Wearing the proper motorcycle helmet saves lives and reduces concussions and other head injuries.
In 2008, 1,829 motorcyclists nationwide were saved by wearing their helmets.1
Motorcycle helmets are estimated to be 37% effective in preventing fatal injuries to motorcycle riders and 42% effective for passengers.
Helmets are 67% effective in preventing brain injuries in crashes; riders without helmets are three times more likely to have a brain injury as a result of a crash than helmeted riders.2
Head injury is the leading cause of death in motorcycle crashes.2
Helmet use resulted in a savings of approximately $19.5 billion in economic costs from 1984 to 2002. If all motorcyclists had worn helmets during this time period, an additional $14.8 billion would have been saved.2
NYS law requires the use of motorcycle helmets for both drivers and passengers. Protective eyewear is also required. Helmets and eye protection are also required for Class A and B mopeds, those with a top speed of 20 mph or more.
According to NYS Vehicle and Traffic Law, Section 381 ( http://www.safeny.ny.gov/mcyc-vt.htm ), requires helmets to meet federal motor vehicle safety standards, section 571.218. Look for the US DOT sticker on the helmet to identify ones that meet the standard.
'Novelty' helmets do not meet the required standard, and, therefore, do not provide sufficient protection.
All helmets [legally] sold in the U.S. must meet the US DOT and Consumer Product Safety Commission Standards. The Snell Memorial Foundation, Inc. is a non-profit organization that conducts independent testing on helmets that have been certified by these other agencies. In order to be Snell certified, a helmet must pass more rigorous safety inspections. For more information about the Snell standards, go to: http://www.smf.org/standards/m/2010/m2010_final_booklet.pdf
The diagrams below show the impact areas on crash-involved motorcycle helmets. (Source: Dietmar Otte, Medizinische Hochschule Hannover, Abteilung Verkehrsunfallforschung, Germany.) Notice the significant crash impact in the chin-bar area. Utilizing an open face (3/4) helmet or a "shorty" (1/2) helmet limits the protection that could be available to your head.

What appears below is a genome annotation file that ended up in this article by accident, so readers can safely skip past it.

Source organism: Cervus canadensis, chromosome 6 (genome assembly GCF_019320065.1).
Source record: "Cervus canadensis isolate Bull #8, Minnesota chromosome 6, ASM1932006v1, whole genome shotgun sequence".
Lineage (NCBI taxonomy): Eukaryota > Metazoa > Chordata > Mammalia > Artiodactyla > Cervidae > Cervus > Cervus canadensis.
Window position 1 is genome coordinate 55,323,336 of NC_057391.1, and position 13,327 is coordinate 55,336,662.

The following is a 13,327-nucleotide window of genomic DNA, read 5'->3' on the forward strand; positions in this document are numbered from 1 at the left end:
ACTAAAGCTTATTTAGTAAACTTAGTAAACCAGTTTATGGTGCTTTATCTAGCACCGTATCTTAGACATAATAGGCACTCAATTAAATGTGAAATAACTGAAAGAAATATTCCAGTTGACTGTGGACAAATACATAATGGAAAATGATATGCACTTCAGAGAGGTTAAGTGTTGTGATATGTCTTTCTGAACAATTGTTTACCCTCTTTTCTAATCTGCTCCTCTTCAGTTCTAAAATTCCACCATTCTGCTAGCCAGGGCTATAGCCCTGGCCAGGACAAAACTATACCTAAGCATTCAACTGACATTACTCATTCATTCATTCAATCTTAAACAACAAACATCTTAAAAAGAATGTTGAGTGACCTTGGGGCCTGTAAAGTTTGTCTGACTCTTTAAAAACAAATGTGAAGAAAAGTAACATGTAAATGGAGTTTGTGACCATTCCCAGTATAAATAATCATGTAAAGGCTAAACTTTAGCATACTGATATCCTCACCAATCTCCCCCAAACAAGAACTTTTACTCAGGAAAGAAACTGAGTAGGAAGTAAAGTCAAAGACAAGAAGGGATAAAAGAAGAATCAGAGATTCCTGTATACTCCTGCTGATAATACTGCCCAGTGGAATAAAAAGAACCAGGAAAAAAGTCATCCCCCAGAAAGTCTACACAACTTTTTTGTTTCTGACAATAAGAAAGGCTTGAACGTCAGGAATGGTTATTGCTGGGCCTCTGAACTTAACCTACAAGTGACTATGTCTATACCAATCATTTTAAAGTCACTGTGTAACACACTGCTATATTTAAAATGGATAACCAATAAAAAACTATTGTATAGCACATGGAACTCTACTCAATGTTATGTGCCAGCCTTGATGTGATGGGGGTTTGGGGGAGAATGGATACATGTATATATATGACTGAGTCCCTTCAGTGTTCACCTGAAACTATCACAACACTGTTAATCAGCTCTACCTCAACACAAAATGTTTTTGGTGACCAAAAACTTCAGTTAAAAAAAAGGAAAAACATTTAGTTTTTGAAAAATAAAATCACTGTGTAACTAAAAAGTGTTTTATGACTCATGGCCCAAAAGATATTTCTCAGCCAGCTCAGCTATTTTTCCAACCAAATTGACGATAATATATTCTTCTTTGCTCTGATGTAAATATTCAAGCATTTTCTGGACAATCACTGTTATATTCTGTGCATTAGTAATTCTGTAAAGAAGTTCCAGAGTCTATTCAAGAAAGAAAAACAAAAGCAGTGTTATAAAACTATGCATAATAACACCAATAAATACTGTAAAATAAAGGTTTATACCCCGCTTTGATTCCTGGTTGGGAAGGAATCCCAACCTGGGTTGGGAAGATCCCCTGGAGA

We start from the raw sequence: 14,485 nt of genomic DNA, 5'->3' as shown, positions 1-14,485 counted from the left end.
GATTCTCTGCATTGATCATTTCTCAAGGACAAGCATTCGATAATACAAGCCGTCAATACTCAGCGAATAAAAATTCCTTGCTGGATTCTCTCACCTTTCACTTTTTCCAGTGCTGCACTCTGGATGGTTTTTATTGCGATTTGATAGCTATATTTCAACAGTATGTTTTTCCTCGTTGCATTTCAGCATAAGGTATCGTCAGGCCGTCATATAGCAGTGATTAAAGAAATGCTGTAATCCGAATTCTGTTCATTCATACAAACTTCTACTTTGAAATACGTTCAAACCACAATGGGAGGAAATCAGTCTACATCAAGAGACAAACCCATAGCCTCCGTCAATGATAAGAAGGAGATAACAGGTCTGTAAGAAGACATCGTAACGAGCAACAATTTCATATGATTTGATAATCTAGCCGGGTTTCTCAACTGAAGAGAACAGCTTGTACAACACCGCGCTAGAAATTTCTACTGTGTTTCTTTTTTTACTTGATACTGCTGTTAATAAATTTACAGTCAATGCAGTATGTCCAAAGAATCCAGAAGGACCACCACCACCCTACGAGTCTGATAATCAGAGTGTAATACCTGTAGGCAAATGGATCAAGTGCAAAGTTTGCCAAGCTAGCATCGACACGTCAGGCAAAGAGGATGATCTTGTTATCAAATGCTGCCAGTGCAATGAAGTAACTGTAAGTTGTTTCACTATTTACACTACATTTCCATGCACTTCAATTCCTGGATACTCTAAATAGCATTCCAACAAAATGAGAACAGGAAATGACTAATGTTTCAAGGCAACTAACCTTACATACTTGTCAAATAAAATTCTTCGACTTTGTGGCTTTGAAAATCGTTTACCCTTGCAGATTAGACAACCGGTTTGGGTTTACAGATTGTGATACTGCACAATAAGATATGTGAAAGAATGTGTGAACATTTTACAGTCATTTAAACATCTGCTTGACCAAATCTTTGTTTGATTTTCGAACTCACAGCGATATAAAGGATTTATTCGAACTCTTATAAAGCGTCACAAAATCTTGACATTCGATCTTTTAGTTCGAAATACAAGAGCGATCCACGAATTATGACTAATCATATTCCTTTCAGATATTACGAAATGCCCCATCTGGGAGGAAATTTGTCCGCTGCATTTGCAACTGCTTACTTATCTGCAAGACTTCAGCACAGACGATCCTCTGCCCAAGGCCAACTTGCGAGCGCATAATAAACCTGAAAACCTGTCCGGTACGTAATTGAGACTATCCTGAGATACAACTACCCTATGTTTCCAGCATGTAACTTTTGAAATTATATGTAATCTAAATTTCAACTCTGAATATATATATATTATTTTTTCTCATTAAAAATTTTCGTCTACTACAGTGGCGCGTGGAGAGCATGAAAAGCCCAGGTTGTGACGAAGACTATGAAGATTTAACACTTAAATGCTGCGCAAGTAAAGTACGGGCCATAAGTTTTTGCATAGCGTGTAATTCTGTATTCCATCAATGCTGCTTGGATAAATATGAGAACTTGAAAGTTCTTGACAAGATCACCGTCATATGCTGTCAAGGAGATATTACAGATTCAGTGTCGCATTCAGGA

The diagrams are referenced in, Motorcycle Accident Cause Factors and Identification of Countermeasures, Volume 1: Technical Report, Hurt, H.H., Ouellet, J.V. and Thom, D.R., Traffic Safety Center, University of Southern California, Los Angeles, California 90007, Contract No. DOT HS-5-01160, January 1981 (Final Report), a report on the causes and effects of motorcycle crashes and safe riding strategies. The same study is quoted in the Motorcycle Safety Foundation rider safety courses.
Full text of the document is available through:
National Technical Information Service 5285 Port Royal Road Springfield, Virginia 22161 Phone: (703) 487-4600
1. National Highway Traffic Safety Administration, Traffic Safety Data Facts 2008, Motorcycles (DOT HS 811 159) National Center for Statistics and Analysis.1200 New Jersey Avenue SE. Washington, DC 20590.
2. National Highway Traffic Safety Administration, State Legislative Fact Sheets, Motorcycle Helmet Use Laws. NHTSA Headquarters, Traffic Safety Programs, 400 Seventh Street, S.W., Washington, DC 20590.
3. National Highway Traffic Safety Administration (2005), Traffic Safety Facts, Laws, Motorcycle Helmet Use Laws. NHTSA Headquarters, Traffic Safety Programs, 400 Seventh Street, S.W., Washington, DC 20590.